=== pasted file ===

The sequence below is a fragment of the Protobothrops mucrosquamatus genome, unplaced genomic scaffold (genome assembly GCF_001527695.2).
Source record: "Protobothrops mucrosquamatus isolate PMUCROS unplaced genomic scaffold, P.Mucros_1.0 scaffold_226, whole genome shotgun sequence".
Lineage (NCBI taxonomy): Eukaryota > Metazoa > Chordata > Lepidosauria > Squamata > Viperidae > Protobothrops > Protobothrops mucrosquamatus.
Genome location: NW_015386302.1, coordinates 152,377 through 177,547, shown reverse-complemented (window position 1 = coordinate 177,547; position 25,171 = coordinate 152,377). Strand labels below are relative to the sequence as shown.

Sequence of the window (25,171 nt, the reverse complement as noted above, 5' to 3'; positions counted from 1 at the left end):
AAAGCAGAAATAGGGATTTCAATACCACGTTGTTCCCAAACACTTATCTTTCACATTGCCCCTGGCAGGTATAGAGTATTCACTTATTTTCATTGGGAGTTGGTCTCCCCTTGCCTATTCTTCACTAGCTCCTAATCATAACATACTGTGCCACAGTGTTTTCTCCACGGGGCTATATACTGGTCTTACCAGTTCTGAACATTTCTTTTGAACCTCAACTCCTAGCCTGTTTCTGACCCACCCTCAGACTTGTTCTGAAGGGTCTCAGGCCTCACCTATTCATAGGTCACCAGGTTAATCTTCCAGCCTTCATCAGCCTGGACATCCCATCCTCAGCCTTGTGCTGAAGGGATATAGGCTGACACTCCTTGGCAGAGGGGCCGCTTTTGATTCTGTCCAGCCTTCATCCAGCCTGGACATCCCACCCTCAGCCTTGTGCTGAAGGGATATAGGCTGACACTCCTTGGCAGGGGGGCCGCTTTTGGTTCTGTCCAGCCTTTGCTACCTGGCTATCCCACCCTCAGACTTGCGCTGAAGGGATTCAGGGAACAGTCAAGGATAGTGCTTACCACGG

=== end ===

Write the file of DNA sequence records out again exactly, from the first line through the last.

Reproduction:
The sequence below is a fragment of the Protobothrops mucrosquamatus genome, unplaced genomic scaffold (genome assembly GCF_001527695.2).
Source record: "Protobothrops mucrosquamatus isolate PMUCROS unplaced genomic scaffold, P.Mucros_1.0 scaffold_226, whole genome shotgun sequence".
Lineage (NCBI taxonomy): Eukaryota > Metazoa > Chordata > Lepidosauria > Squamata > Viperidae > Protobothrops > Protobothrops mucrosquamatus.
Genome location: NW_015386302.1, coordinates 152,377 through 177,547, shown reverse-complemented (window position 1 = coordinate 177,547; position 25,171 = coordinate 152,377). Strand labels below are relative to the sequence as shown.

Sequence of the window (25,171 nt, the reverse complement as noted above, 5' to 3'; positions counted from 1 at the left end):
AAAGCAGAAATAGGGATTTCAATACCACGTTGTTCCCAAACACTTATCTTTCACATTGCCCCTGGCAGGTATAGAGTATTCACTTATTTTCATTGGGAGTTGGTCTCCCCTTGCCTATTCTTCACTAGCTCCTAATCATAACATACTGTGCCACAGTGTTTTCTCCACGGGGCTATATACTGGTCTTACCAGTTCTGAACATTTCTTTTGAACCTCAACTCCTAGCCTGTTTCTGACCCACCCTCAGACTTGTTCTGAAGGGTCTCAGGCCTCACCTATTCATAGGTCACCAGGTTAATCTTCCAGCCTTCATCAGCCTGGACATCCCATCCTCAGCCTTGTGCTGAAGGGATATAGGCTGACACTCCTTGGCAGAGGGGCCGCTTTTGATTCTGTCCAGCCTTCATCCAGCCTGGACATCCCACCCTCAGCCTTGTGCTGAAGGGATATAGGCTGACACTCCTTGGCAGGGGGGCCGCTTTTGGTTCTGTCCAGCCTTTGCTACCTGGCTATCCCACCCTCAGACTTGCGCTGAAGGGATTCAGGGAACAGTCAAGGATAGTGCTTACCACGG